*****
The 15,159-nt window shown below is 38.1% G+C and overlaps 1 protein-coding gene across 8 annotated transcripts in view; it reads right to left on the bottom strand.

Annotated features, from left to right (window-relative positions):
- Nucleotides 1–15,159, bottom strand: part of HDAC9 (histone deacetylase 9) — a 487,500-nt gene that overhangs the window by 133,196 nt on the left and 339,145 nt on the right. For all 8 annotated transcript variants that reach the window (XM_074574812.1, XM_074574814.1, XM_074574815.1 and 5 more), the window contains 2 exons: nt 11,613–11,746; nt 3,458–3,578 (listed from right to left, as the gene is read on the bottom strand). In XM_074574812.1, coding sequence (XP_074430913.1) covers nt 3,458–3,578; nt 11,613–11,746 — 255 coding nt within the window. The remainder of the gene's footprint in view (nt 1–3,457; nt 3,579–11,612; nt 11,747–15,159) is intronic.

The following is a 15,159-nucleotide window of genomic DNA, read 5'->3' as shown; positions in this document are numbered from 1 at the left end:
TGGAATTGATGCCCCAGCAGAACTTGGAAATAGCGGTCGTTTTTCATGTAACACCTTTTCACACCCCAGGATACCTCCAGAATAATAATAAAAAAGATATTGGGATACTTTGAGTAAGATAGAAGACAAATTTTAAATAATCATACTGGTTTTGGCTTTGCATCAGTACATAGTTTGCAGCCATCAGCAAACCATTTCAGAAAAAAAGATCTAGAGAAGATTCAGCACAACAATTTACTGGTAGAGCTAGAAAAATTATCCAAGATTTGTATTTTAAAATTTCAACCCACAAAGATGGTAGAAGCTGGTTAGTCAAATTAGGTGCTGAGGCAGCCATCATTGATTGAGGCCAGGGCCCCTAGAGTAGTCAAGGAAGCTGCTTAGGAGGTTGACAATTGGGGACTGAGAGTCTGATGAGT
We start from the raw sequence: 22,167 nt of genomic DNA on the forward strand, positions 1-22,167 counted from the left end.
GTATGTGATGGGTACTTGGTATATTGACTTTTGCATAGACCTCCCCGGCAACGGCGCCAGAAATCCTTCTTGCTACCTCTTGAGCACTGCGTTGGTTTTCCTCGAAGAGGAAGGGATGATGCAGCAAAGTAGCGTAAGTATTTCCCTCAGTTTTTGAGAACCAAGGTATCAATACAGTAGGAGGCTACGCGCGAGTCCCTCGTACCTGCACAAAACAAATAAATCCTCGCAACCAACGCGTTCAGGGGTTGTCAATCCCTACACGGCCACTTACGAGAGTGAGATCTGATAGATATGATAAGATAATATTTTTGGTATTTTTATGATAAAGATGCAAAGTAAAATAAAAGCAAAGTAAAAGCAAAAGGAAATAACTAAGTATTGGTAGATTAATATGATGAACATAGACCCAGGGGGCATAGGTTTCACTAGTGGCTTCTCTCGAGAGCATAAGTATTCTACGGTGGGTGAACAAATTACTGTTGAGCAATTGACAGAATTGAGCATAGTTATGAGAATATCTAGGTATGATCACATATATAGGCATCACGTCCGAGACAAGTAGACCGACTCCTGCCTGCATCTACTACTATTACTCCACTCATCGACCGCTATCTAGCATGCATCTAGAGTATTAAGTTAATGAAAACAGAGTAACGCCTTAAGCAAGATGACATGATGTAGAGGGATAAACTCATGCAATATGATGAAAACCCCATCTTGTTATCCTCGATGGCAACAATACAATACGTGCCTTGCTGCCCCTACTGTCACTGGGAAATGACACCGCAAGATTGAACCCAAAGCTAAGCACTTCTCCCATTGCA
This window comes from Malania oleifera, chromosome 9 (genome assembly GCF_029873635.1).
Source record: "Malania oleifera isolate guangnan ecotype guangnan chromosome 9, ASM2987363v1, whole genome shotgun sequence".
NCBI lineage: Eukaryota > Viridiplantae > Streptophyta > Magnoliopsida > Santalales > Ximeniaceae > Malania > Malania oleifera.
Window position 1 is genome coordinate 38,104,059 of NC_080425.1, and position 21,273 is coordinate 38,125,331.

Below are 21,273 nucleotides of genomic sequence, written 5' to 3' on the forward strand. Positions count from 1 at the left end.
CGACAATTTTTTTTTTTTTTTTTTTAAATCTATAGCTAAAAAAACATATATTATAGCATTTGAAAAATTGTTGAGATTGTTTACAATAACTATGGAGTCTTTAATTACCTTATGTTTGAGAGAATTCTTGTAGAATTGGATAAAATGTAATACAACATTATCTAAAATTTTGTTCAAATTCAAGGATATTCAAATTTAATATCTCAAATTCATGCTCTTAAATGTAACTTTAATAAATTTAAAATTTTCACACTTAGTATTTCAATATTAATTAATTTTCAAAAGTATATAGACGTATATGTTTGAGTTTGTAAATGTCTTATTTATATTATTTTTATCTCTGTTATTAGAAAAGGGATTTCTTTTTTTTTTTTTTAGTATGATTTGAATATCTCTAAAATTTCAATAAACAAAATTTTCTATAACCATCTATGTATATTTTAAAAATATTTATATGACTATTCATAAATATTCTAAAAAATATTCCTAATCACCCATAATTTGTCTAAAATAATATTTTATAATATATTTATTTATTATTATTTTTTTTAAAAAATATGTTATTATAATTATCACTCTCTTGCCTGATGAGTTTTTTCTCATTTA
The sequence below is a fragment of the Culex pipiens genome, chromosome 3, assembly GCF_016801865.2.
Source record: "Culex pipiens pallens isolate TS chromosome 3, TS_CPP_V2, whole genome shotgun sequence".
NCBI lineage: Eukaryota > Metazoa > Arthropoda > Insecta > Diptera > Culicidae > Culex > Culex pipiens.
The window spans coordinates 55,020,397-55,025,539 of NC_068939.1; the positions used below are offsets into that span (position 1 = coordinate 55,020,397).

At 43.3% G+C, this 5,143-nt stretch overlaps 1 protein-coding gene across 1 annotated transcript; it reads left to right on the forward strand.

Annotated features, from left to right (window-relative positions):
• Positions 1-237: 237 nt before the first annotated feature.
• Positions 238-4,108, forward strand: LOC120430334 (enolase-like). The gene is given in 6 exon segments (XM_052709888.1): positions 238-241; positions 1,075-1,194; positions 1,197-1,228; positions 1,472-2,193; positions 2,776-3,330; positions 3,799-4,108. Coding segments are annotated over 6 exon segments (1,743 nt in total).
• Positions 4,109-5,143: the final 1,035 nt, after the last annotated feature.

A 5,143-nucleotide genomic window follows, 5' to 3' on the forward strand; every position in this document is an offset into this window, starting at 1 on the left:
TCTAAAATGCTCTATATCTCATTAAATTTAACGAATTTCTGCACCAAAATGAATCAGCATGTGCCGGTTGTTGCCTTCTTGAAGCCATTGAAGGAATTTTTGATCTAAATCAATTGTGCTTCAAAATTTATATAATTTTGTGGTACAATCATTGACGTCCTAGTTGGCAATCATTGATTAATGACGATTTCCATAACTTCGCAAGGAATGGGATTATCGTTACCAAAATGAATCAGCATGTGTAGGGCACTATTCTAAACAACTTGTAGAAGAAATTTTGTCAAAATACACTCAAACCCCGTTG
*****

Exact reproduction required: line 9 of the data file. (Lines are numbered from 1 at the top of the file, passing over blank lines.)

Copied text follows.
Source record: "Malania oleifera isolate guangnan ecotype guangnan chromosome 9, ASM2987363v1, whole genome shotgun sequence".